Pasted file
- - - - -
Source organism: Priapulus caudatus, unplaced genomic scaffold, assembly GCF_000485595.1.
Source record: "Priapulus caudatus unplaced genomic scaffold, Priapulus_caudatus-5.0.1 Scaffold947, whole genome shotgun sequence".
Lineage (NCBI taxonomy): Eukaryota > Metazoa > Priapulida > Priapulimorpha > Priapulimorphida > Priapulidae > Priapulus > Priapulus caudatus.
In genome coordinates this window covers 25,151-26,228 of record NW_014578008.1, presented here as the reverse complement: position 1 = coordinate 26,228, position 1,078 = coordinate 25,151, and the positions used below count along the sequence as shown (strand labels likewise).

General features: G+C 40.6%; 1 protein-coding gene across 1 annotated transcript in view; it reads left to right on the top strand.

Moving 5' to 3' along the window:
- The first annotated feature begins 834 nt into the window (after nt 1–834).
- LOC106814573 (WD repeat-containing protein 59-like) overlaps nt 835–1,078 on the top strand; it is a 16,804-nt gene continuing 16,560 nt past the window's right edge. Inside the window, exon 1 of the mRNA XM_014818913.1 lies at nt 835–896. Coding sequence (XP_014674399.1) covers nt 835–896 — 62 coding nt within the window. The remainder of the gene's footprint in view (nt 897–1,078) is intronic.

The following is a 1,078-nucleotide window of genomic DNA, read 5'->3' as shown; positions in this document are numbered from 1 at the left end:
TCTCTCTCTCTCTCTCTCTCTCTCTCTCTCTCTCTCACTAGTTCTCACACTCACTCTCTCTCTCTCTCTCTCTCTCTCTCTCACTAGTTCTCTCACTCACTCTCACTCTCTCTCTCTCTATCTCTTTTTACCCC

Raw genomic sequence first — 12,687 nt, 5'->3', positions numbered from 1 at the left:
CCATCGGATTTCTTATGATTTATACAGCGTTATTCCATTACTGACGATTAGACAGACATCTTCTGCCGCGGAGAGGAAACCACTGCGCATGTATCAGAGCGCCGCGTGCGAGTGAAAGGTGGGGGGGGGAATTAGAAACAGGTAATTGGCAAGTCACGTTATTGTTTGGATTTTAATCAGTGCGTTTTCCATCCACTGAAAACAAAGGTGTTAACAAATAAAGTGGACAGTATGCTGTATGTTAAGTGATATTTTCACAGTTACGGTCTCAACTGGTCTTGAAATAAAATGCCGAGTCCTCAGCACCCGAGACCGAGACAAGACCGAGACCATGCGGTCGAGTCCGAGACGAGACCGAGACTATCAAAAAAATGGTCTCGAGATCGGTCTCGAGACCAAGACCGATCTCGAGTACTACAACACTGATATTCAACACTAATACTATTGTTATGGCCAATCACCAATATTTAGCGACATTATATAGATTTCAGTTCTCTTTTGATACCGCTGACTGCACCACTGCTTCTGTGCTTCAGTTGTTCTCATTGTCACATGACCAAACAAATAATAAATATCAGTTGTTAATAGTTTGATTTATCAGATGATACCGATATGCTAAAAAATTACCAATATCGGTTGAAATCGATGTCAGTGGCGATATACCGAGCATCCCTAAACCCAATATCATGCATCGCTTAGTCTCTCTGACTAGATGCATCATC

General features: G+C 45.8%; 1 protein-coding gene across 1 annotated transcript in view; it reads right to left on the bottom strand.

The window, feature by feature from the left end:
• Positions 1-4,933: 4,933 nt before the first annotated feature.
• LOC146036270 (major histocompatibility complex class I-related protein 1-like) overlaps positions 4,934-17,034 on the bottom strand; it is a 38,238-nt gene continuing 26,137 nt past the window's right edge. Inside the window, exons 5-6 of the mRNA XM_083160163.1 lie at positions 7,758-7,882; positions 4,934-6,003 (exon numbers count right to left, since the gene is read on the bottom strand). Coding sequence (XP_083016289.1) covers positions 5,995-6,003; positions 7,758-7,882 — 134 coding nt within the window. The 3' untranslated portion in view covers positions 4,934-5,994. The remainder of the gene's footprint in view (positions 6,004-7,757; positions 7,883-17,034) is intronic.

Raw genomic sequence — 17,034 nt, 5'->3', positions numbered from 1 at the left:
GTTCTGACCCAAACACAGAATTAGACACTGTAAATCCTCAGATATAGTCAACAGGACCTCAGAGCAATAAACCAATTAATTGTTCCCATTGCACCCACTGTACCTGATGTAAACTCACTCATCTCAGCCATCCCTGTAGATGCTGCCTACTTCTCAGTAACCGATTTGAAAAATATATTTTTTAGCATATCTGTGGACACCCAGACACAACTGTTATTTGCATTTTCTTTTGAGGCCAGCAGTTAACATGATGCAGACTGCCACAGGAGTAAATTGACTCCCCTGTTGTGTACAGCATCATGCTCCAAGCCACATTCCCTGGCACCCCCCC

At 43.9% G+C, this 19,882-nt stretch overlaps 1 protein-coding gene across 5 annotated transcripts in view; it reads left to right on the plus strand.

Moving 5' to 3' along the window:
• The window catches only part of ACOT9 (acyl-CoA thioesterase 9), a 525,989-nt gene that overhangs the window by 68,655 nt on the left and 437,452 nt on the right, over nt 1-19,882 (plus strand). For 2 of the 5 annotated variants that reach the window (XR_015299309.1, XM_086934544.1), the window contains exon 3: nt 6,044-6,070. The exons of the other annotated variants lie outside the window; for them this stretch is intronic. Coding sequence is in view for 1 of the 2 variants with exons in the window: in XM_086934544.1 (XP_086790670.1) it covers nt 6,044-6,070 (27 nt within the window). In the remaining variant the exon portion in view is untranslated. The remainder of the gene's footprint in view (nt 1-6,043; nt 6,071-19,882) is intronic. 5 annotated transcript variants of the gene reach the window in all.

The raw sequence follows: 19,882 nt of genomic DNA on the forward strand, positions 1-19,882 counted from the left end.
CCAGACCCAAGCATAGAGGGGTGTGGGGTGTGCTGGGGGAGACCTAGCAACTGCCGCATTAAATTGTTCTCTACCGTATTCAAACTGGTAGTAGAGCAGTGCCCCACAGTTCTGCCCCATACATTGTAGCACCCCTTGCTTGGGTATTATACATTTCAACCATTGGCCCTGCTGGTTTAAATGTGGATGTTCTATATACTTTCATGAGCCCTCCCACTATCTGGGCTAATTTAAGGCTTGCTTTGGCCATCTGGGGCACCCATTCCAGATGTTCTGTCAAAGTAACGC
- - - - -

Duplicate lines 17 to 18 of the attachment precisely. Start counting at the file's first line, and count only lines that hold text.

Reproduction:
Raw genomic sequence — 17,034 nt, 5'->3', positions numbered from 1 at the left:
GTTCTGACCCAAACACAGAATTAGACACTGTAAATCCTCAGATATAGTCAACAGGACCTCAGAGCAATAAACCAATTAATTGTTCCCATTGCACCCACTGTACCTGATGTAAACTCACTCATCTCAGCCATCCCTGTAGATGCTGCCTACTTCTCAGTAACCGATTTGAAAAATATATTTTTTAGCATATCTGTGGACACCCAGACACAACTGTTATTTGCATTTTCTTTTGAGGCCAGCAGTTAACATGATGCAGACTGCCACAGGAGTAAATTGACTCCCCTGTTGTGTACAGCATCATGCTCCAAGCCACATTCCCTGGCACCCCCCC